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Cancer Res. 2003 Mar 15;63(6):1405-12.

Hepatocyte growth factor production by neutrophils infiltrating bronchioloalveolar subtype pulmonary adenocarcinoma: role in tumor progression and death.

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Service de Pneumologie et de RĂ©animation Respiratoire, AP-HP, HĂ´pital Tenon, 75020 Paris.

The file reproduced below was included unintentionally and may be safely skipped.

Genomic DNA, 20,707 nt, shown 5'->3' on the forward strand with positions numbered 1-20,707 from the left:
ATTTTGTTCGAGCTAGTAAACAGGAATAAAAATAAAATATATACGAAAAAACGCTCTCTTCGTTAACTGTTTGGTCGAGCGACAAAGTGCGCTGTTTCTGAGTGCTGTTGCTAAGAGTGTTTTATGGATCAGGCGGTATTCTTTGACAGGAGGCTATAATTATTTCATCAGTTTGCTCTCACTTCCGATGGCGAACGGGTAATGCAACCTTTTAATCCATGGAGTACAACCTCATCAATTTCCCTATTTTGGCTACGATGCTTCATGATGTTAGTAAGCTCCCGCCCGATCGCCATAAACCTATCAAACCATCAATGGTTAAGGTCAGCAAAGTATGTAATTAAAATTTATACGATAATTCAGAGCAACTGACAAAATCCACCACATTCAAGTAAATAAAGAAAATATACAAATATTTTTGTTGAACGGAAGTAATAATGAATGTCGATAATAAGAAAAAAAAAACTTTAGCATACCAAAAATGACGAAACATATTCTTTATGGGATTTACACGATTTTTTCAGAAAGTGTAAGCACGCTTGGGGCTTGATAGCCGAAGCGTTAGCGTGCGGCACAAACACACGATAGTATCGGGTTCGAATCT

Increased numbers of tumor-infiltrating neutrophils are linked to poorer outcome in patients with adenocarcinoma of the bronchioloalveolar carcinoma (BAC) subtype. Hepatocyte growth factor (HGF) is a pleiotropic cytokine operating through activation of the proto-oncogene c-met and is a factor of poor prognosis in various cancers. Reports that neutrophils produce HGF led us to investigate their participation in the aerogenous spread of tumor cells and the prognosis of BAC, through the effect of HGF on c-met-expressing tumor cells. Immunoreactive HGF was detected in bronchoalveolar lavage fluid (BALF) supernatants from 34 of 36 patients, whereas it was undetectable in BALF from healthy controls. The HGF thus detected was locally produced, because HGF mRNA was expressed by the patients' fresh alveolar cells, and HGF protein was detected in 24-h culture supernatants. In immunocytochemical studies of BALF cytospin preparations and tumor specimens from the patients, neutrophils were always HGF-positive, whereas alveolar macrophages and tumor cells gave inconsistent results. Alveolar neutrophil-derived HGFs induced significant, concentration-dependent migration of BAC-derived tumor cells in vitro, and this effect was inhibited by anti-HGF neutralizing antibodies. Granulocyte-macrophage colony-stimulating factor and tumor necrosis factor alpha (present in the lung tumor microenvironment) provoked HGF release from neutrophil intracellular stocks, and the capacity of blood neutrophils from BAC patients to produce HGF was unaltered. Immunochemical studies of c-met expression in BALF cytospin preparations and tumor sections showed that most HGF receptor-bearing cells were tumor cells. High HGF levels in BALF supernatants were significantly associated with poorer outcome in patients with BAC and were an independent predictor of clinical outcome in multivariate analysis. Altogether, our results support the notion that BAC generates a local environment that attracts functionally normal neutrophils from peripheral blood and leads to neutrophil release of biologically active HGF on contact with HGF receptor-expressing tumor cells, thereby contributing to poorer patient outcome.

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